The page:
Report: poor behaviours behind most snowmobile fatalities

ORILLIA – The OPP recently released a report that shows recurring bad behaviours contributed to the majority of snowmobile fatalities over the past decade.     

Between 2009 and 2019, the OPP investigated 175 snowmobile fatalities throughout the province. The report found that excessive speed, loss of control, driving too fast for conditions and alcohol impairment were the top contributing factors.

In fact, alcohol was involved in almost half (45 per cent) of the deaths.    

The report also found that 45% of the snowmobilers who died were traveling on frozen lakes or rivers. The circumstances that led to the deaths include intentionally driving onto open water (puddle jumping/water skipping), breaking through the ice and collisions with other snowmobiles and natural landmarks.

“Whether you are a beginner or seasoned snowmobiler, it is important to avoid all manner of risk while enjoying the thousands of kilometres of diverse, scenic snowmobile trails Ontario has to offer,” stated Vijay Thanigasalam, parliamentary assistant to the Minister of Transportation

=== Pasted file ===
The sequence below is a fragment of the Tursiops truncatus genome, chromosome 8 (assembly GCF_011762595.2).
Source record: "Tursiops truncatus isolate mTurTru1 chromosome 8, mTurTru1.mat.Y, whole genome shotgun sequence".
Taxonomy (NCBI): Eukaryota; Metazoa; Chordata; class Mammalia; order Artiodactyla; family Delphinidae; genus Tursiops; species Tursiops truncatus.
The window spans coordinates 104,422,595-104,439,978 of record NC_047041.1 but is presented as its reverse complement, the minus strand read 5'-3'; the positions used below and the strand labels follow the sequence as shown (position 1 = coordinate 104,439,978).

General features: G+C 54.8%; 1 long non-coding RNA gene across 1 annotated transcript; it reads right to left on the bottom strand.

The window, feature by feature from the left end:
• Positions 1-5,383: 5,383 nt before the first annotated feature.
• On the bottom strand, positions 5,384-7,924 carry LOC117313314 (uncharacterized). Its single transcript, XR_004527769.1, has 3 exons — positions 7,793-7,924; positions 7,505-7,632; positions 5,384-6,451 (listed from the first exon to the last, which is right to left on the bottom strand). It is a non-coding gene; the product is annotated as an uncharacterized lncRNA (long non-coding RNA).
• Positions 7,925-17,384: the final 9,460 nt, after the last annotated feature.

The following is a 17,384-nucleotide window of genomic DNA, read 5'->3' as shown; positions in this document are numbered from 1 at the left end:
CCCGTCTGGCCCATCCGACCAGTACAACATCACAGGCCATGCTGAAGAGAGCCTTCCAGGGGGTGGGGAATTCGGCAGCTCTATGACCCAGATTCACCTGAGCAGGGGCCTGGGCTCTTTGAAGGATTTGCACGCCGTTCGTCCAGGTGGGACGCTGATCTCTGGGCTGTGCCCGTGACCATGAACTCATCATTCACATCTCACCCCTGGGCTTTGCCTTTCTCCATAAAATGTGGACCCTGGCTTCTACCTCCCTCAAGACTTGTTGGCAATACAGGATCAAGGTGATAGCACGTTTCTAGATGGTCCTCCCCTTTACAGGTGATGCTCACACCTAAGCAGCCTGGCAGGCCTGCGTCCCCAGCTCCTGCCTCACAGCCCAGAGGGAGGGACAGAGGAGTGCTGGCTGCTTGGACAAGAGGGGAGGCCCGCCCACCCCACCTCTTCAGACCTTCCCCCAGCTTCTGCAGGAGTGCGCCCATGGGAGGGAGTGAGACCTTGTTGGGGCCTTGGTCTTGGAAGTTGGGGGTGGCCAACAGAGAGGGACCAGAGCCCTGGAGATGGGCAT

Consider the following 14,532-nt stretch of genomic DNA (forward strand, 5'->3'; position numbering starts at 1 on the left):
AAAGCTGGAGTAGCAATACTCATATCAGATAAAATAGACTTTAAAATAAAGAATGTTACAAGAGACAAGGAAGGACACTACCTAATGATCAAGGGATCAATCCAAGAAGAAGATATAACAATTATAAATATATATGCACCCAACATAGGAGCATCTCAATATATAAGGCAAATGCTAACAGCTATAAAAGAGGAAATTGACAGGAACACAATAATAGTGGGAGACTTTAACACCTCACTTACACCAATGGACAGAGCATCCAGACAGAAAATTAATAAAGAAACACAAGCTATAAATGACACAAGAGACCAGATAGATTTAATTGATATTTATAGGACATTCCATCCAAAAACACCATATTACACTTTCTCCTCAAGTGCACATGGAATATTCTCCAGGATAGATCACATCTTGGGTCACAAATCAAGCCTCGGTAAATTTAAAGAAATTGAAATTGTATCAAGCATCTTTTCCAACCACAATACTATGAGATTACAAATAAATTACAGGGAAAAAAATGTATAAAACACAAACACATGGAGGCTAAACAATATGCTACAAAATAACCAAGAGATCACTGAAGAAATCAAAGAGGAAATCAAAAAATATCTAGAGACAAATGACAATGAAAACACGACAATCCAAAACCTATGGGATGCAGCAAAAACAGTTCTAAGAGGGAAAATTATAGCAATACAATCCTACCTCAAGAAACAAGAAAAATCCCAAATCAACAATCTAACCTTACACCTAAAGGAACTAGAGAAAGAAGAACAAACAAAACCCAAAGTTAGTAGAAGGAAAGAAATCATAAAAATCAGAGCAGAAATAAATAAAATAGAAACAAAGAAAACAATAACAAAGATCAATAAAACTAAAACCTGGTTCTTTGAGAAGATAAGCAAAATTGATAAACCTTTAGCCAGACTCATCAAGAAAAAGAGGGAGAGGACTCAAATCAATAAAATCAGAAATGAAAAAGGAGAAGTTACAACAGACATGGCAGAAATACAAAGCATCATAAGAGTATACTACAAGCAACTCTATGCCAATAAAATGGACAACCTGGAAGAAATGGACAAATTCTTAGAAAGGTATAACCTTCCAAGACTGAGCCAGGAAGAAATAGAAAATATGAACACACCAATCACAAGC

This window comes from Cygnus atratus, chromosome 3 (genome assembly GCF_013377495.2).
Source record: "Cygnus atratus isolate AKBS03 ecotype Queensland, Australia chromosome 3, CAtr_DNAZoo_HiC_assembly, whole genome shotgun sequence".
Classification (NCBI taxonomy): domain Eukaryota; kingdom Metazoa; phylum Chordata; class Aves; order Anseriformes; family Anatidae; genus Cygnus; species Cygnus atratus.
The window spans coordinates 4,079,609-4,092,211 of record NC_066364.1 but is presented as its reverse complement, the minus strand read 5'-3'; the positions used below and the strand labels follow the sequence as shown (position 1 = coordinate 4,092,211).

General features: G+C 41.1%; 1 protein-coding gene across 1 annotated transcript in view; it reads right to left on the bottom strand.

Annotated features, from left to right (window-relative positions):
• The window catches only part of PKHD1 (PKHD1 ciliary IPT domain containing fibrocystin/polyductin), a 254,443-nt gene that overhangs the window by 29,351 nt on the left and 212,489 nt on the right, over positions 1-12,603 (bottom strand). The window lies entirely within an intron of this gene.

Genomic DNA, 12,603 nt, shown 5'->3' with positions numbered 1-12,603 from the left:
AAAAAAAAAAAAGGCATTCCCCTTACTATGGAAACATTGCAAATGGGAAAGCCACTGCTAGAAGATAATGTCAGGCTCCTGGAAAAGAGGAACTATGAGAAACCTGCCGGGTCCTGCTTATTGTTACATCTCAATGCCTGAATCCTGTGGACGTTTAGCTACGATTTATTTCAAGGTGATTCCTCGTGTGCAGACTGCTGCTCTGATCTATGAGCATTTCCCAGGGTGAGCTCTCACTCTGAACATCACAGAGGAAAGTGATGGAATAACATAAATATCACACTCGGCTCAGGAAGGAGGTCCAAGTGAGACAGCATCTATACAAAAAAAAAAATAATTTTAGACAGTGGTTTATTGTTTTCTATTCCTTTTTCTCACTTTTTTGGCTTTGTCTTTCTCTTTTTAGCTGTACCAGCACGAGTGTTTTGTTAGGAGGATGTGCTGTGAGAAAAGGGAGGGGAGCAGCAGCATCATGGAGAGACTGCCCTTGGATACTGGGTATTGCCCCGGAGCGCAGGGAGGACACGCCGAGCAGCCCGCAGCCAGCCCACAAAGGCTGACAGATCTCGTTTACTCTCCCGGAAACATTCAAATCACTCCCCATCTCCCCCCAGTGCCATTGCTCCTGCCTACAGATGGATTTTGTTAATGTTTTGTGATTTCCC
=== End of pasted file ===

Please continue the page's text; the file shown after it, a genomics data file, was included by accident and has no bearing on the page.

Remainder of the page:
“Maintaining control of your snowmobile at all times and never making alcohol or drugs part of your ride will go a long way to keeping snowmobilers and their passengers safe this season.”

Ontario Federation of Snowmobile Clubs (OFSC) spokesman Andrew Walasek stated, “The OFSC, in partnership with the OPP, is counting on all snowmobilers to take full responsibility for their own safety as well as the safety of their passengers and fellow riders this season.”

Police are reminding operators that “no ice is safe ice. All riders should ensure they use proper safety equipment in addition to wearing appropriate outerwear for the environmental conditions they may encounter.”